Migrant workers in low-resource settings may experience multiple types of workplace and security-related stressors. This study explores the relationship between these stressors and adverse mental health outcomes, through a study of migrant workers from Myanmar, working in agriculture, factory, and sex industries in and around Mae Sot, Thailand.
Respondent-driven sampling was used to recruit a total sample of 589 male and female migrants. Trained data collectors administered a survey, which included measures of workplace and security-related stressors, and depression and anxiety symptoms. Multivariate regression models were conducted separately for depression and anxiety symptoms.
For male agricultural workers, security stressors (β = 1.9, p = .001) are associated with an increase in depression symptoms and coercive working conditions are associated with an increase in anxiety symptoms (β = .8, p = .000). For female agricultural workers, daily hassles and stressors were associated with both depression (β = 1.5, p = .000) and anxiety (β = .5, p = .027), and barriers to exit (β = 3.0, p = .005) and security stressors (β = .9, p = .010) were significantly associated with increased depression symptoms. In the factory subsample, sexual assault and abuse (depression: β = 2.7, p = .009; anxiety: β = 2.8, p = .002) and daily hassles and stressors (depression: β = .7, p = .007; anxiety: β = .7, p = .001) were both significantly associated with increased depression and anxiety symptoms for males. Other categories of stressors similarly showed different associations with mental health outcomes between occupational groups, and between male and female migrant workers.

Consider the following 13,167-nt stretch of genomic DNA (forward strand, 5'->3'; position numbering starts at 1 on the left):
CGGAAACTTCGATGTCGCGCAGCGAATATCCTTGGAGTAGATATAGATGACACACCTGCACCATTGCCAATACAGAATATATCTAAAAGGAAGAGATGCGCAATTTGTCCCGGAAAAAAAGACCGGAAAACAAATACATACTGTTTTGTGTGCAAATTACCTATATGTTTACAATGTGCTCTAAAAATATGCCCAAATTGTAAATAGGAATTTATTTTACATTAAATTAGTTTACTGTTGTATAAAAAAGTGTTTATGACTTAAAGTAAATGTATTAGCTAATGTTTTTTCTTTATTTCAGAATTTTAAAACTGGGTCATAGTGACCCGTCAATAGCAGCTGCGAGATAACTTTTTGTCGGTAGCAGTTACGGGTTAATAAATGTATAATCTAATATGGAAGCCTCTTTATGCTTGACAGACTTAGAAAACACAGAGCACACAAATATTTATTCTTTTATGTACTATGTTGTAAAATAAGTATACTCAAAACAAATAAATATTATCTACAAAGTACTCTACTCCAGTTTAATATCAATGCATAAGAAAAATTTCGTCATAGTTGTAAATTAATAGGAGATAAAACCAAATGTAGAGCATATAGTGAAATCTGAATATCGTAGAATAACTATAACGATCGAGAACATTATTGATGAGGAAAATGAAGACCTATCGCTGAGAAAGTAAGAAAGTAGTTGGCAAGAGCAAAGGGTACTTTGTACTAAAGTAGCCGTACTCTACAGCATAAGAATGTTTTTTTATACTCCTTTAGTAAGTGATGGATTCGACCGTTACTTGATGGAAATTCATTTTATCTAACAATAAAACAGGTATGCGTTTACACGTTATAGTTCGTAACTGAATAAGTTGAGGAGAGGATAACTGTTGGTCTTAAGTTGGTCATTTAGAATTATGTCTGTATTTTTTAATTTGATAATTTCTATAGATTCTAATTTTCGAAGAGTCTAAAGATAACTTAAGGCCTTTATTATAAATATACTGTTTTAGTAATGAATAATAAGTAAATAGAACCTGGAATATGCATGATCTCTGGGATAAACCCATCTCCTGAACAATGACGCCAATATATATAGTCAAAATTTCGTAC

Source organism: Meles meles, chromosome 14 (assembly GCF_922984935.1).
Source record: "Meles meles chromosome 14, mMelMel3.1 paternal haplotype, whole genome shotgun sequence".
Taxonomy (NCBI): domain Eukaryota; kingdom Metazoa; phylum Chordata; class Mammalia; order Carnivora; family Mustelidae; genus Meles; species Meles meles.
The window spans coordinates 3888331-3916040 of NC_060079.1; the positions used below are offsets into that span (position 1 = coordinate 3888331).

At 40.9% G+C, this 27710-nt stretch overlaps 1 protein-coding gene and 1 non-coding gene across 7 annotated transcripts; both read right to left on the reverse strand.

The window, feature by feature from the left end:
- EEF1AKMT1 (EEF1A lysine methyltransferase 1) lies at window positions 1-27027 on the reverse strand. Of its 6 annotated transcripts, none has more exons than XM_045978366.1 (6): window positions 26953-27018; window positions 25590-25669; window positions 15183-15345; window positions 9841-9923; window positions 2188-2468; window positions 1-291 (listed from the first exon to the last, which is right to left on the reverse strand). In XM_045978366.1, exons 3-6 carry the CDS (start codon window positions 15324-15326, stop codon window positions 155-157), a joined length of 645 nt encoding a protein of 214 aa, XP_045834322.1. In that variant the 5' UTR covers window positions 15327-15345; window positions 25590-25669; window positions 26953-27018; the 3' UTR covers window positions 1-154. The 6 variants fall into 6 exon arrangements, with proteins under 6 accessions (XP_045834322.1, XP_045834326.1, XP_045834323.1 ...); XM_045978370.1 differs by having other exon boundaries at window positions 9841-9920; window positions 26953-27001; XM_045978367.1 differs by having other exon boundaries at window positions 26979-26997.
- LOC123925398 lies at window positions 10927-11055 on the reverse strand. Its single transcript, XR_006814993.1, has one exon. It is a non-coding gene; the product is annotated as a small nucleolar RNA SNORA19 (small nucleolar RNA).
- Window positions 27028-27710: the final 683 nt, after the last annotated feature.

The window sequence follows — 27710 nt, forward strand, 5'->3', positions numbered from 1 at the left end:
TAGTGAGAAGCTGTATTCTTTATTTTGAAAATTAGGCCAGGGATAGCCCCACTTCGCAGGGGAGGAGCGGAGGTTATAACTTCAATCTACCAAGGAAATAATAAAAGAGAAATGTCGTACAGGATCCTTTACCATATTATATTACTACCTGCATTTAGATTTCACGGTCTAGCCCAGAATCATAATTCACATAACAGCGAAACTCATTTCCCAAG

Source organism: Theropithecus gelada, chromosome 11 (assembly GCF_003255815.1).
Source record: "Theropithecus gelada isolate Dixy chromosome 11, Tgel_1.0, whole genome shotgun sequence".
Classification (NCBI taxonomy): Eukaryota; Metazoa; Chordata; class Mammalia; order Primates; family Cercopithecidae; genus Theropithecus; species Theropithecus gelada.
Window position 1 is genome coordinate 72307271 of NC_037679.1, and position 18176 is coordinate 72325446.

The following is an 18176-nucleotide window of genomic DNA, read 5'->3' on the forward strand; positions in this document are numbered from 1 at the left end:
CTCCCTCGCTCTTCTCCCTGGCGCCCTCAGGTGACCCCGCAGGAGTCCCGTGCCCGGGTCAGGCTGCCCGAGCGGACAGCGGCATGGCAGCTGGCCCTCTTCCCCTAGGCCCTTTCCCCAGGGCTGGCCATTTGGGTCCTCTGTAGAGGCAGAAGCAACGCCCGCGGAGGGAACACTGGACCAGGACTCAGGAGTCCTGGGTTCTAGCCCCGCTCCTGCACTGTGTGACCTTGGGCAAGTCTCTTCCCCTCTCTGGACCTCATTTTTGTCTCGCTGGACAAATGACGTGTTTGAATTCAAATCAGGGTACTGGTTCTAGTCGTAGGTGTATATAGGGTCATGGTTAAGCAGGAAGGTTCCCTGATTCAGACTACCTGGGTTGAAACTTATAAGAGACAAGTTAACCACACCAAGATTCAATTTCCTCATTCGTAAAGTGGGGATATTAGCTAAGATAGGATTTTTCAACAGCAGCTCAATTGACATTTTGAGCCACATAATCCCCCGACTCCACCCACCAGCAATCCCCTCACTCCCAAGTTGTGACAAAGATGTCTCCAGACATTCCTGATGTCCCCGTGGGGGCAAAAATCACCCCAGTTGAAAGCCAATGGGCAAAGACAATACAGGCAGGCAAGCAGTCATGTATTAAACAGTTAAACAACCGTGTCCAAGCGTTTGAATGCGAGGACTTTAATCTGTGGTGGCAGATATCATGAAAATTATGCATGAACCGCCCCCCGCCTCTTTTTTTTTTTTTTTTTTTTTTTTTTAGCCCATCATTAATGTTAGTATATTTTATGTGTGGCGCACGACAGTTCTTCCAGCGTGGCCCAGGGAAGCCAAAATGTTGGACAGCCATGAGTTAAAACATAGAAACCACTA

The differing influences of stressors on mental health between the three occupational groups, and between males and females, indicate the need for targeted and tailored approaches to reduce specific stressors and improve services to address mental health needs. Prevention and response need to recognize the differences in working conditions, vulnerabilities, and needs between occupational groups, and between male and female migrant workers.
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The study was conducted as part of the Trafficking Assessment Project [TAP], a partnership between researchers at Johns Hopkins School of Public Health and Social Action for Women [SAW], a Burmese community-based organization in Mae Sot. Funding for this research was made possible by (S-SGTIP-11_GR-0024) from the Office to Monitor and Combat Trafficking in Persons. The views expressed in this publication do not necessarily reflect the official views or policies of the Department of State.
Conflict of interest
On behalf of all authors, the corresponding author confirms that there is no conflict of interest.
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Meyer, S., Decker, M.R., Tol, W.A. et al. Workplace and security stressors and mental health among migrant workers on the Thailand–Myanmar border. Soc Psychiatry Psychiatr Epidemiol 51, 713–723 (2016). https://doi.org/10.1007/s00127-015-1162-7
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